Tag Archives: Kerry Dougherty

Radical Idea: Elections Should End on Election Day

by Kerry Dougherty

Here are four words Democrats don’t want to hear: “Elections must end sometime.”

They were written by Justice Neil Gorsuch in a recent ruling that required Wisconsin to stop accepting ballots after 8 p.m. on Election Day.

Pity that rule doesn’t apply everywhere in the United States.

I know, I know. States get to make their own election rules. But a little consistency might be nice. In federal elections, anyway.

That way we’d have some hope of knowing who will be the next president during the first week in November rather than getting the news on Thanksgiving. Or worse, Christmas.

The post-election season is going to be crazy this year. Lawyers, start your engines.

Continue reading

Casino Gambling a Risky Bet

by Kerry Dougherty

“I thought you were a libertarian,” a friend of mine said accusingly last week. “So why would you vote against casino gambling if you lived in Norfolk?”

I’m not against gambling, I explained. I just don’t want it in my backyard. There’s no benefit to society. Plus, it brings sleazy activity, crime and poverty to places that legalize it.

Gambling almost never lives up to the hype.

Last winter the General Assembly approved casino gambling for Virginia and allowed five “economically disadvantaged” cities; Norfolk, Portsmouth, Danville, Richmond and Bristol to hold referendums on the matter. Four of the cities vote next week. Richmond is holding off for a year.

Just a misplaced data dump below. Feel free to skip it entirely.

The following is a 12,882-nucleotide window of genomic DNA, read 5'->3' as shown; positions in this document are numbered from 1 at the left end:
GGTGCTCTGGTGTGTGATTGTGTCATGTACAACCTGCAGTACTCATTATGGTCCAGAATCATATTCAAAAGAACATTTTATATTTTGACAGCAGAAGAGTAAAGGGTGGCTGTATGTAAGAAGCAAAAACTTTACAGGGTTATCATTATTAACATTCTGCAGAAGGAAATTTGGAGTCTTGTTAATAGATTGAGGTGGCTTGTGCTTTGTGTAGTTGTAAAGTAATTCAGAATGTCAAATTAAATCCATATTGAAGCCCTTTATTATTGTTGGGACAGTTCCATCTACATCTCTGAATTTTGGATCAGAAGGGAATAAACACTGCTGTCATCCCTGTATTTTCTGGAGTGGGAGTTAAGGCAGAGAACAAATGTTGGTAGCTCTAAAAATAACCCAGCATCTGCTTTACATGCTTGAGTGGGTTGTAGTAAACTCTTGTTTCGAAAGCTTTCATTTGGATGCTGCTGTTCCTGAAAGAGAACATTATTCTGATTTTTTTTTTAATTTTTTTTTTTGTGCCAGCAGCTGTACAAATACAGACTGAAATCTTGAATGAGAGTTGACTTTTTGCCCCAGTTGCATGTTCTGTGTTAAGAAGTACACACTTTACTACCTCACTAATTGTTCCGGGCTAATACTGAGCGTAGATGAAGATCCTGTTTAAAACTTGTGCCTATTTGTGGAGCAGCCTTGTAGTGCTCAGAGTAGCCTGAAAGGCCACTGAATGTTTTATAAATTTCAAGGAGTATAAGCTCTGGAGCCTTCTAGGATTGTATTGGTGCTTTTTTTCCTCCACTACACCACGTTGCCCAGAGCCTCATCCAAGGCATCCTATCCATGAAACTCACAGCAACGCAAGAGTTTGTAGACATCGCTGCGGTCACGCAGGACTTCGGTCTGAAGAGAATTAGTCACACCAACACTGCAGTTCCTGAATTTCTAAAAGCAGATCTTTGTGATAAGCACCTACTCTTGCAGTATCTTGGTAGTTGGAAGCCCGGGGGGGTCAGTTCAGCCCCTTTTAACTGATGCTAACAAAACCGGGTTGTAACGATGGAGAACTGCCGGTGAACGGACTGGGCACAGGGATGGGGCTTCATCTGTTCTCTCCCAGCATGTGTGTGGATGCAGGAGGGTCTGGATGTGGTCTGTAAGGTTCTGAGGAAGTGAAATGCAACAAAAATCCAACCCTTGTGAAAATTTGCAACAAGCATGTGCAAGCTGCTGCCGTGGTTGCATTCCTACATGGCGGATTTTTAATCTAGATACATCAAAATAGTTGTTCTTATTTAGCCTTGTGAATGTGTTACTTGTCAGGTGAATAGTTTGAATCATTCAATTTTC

What this means is that cities with more than their share of poor people will get casinos. I’m not sure that will work out the way the politicians think it will. Continue reading

Open Schools and Students Will Return. Maybe.

by Kerry Dougherty

Whoa. Who could have foreseen THIS?

Public schools — offering a substandard educational product this year — are seeing an alarming drop in enrollment as parents yank kids and enroll them in private or homeschools.

Virginia public schools are down 37,000 students from last year, according to The Daily Press. And because schools are funded on a per-pupil basis, public school districts are getting less money. A lot less.

Naturally, school officials are howling and demanding that the state find the loot to make up for their “shortfalls.”

You’d think educators would have a passing knowledge of economics: Educate fewer students and you get less money. It’s quite simple.

Why should schools be paid for kids who are no longer enrolled?

If administrators want their coffers full, they have to reopen schools fully and get kids back in class. They’d better do it fast, before their parents realize how much better the alternatives are to what’s been offered in public school classrooms. Continue reading

News Flash: Teaching Is Not a Work-from-Home Job

by Kerry Dougherty

This is rich.